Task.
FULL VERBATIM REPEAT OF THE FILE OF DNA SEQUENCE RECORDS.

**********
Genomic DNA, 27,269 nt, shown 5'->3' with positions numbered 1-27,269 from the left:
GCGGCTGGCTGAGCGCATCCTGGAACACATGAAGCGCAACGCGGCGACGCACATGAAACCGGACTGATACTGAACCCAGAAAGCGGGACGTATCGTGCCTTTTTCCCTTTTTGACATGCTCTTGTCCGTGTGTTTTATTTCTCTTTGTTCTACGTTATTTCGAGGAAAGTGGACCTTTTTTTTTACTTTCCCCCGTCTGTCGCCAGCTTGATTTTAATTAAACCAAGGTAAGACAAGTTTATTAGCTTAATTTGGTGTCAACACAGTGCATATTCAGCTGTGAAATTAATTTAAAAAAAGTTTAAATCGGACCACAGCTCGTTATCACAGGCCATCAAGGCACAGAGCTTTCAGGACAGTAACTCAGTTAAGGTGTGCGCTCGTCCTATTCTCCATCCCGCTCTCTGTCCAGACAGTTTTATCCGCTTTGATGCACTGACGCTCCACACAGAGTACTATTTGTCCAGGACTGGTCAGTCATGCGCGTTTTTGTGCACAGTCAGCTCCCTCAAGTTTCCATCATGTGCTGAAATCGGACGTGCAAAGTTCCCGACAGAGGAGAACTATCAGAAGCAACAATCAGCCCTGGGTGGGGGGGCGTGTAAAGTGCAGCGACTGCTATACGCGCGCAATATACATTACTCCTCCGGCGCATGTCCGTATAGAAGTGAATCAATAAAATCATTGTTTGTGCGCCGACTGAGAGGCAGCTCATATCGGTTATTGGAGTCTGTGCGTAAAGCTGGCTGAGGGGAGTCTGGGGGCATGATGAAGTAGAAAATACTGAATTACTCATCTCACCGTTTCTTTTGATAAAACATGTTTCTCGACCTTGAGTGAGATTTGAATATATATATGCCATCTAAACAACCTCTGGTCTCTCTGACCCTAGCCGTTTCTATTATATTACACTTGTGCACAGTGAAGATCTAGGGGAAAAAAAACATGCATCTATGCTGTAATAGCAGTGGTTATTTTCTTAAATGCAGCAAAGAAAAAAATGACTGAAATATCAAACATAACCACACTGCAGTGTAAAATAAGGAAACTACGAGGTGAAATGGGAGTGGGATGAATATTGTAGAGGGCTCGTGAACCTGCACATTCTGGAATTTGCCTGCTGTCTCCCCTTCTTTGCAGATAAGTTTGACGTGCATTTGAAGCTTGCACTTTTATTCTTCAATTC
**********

Genomic DNA, 27,269 nt, shown 5'->3' with positions numbered 1-27,269 from the left:
GCGGCTGGCTGAGCGCATCCTGGAACACATGAAGCGCAACGCGGCGACGCACATGAAACCGGACTGATACTGAACCCAGAAAGCGGGACGTATCGTGCCTTTTTCCCTTTTTGACATGCTCTTGTCCGTGTGTTTTATTTCTCTTTGTTCTACGTTATTTCGAGGAAAGTGGACCTTTTTTTTTACTTTCCCCCGTCTGTCGCCAGCTTGATTTTAATTAAACCAAGGTAAGACAAGTTTATTAGCTTAATTTGGTGTCAACACAGTGCATATTCAGCTGTGAAATTAATTTAAAAAAAGTTTAAATCGGACCACAGCTCGTTATCACAGGCCATCAAGGCACAGAGCTTTCAGGACAGTAACTCAGTTAAGGTGTGCGCTCGTCCTATTCTCCATCCCGCTCTCTGTCCAGACAGTTTTATCCGCTTTGATGCACTGACGCTCCACACAGAGTACTATTTGTCCAGGACTGGTCAGTCATGCGCGTTTTTGTGCACAGTCAGCTCCCTCAAGTTTCCATCATGTGCTGAAATCGGACGTGCAAAGTTCCCGACAGAGGAGAACTATCAGAAGCAACAATCAGCCCTGGGTGGGGGGGCGTGTAAAGTGCAGCGACTGCTATACGCGCGCAATATACATTACTCCTCCGGCGCATGTCCGTATAGAAGTGAATCAATAAAATCATTGTTTGTGCGCCGACTGAGAGGCAGCTCATATCGGTTATTGGAGTCTGTGCGTAAAGCTGGCTGAGGGGAGTCTGGGGGCATGATGAAGTAGAAAATACTGAATTACTCATCTCACCGTTTCTTTTGATAAAACATGTTTCTCGACCTTGAGTGAGATTTGAATATATATATGCCATCTAAACAACCTCTGGTCTCTCTGACCCTAGCCGTTTCTATTATATTACACTTGTGCACAGTGAAGATCTAGGGGAAAAAAAACATGCATCTATGCTGTAATAGCAGTGGTTATTTTCTTAAATGCAGCAAAGAAAAAAATGACTGAAATATCAAACATAACCACACTGCAGTGTAAAATAAGGAAACTACGAGGTGAAATGGGAGTGGGATGAATATTGTAGAGGGCTCGTGAACCTGCACATTCTGGAATTTGCCTGCTGTCTCCCCTTCTTTGCAGATAAGTTTGACGTGCATTTGAAGCTTGCACTTTTATTCTTCAATTC